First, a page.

Your Safety

Devils Jump Rapid
Devils Jumps Rapids, a Class III - IV whitewater rapids located in the Kentucky portion of Big South Fork.

We hope your visit to Big South Fork will be a safe and memorable experience. You can help ensure that your visit is safe by being aware of the potential hazards involved and observing some basic safety precautions.

Hypothermia, the "progressive physical collapse and reduced mental capacity resulting from the chilling of the inner core of the human body," can occur even at temperatures above freezing. Temperatures can drop rapidly. Exposure to frigid bodies of water and sudden mountain storms can turn a pleasant day into a bitterly cold and life-threatening experience. People in poor physical condition or who are exhausted are particularly at risk.

Preventing Hypothermia

  • Avoid hypothermia by using water-resistant clothing before you become wet.
  • Wear clothing that wicks moisture away.
  • Minimize wind exposure and if your clothes become wet, replace them.
  • Avoid sweating by dressing in layers, rather than in a single bulky garment.
  • Pack a sweater, warm hat, and raingear for any hike.
The Warning Signs: Uncontrolled shivering, slow or slurred speech, memory lapses and incoherence, lack of coordination such as immobile or fumbling hands, stumbling, a lurching gait, drowsiness, and exhaustion.

Immediate Treatment
  • Seek shelter from weather and get the victim into dry clothes.
  • Give warm non-alcoholic drinks.
  • Build a fire and keep victim awake.
  • Strip victim and yourself, and get into sleeping bag making skin-to-skin contact.
  • If victim is semi-conscious or worse, get professional help immediately.
Big South Fork of the Cumberland River is free-flowing with no dam controls. Check the river gauge readings before your river trip. Heavy rains can cause flooding and make river use dangerous. Always use a personal flotation device when on the river.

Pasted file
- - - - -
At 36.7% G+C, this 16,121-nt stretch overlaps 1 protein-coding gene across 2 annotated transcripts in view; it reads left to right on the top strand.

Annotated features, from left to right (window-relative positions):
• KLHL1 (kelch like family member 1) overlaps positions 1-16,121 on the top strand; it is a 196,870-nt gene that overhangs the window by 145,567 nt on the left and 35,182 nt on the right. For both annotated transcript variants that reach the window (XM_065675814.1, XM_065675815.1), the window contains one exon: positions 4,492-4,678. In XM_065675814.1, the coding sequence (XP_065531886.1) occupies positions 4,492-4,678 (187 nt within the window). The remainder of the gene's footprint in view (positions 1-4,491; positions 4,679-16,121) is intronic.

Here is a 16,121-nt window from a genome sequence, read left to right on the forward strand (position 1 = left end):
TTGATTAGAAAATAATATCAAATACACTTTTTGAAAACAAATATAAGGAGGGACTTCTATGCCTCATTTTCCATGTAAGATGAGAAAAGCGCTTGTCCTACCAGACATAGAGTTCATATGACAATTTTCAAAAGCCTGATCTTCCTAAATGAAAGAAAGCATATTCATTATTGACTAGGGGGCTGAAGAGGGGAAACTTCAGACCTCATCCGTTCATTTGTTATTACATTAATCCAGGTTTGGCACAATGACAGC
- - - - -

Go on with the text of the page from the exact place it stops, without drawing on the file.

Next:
Swimmers in the Big South Fork will find hazards throughout the park's waters. Holes, submerged rocks, tricky currents and ledges which can entrap feet and legs. It is recommended that swimmers use the Bandy Creek pool which is open from Memorial Day through Labor Day and is staffed with lifeguards.

If you do choose to swim in the river, be extremely careful, do not swim alone and always wear a PFD (personal flotation device) no matter how good a swimmer you think you are.

Water in Big South Fork may contain harmful parasites (such as giardia, which causes a severe intestinal infection), making it unfit for drinking unless properly treated. It is recommended that all drinking water be boiled for two minutes. Water-purification tablets or a water-purification filter may be used, however, boiling is recommended treatment.
Cooperhead snake
Cooperhead snakes are one of two poisonous snakes found in Big South Fork.

James Henderson, Gulf South Research Corp.

Be alert for poisonous snakes. Copperheads and rattlesnakes are generally found on land but may sometimes be seen in the water. Use ordinary precautions, wear shoes and always carry a flashlight after dusk. If you see a snake, leave it alone!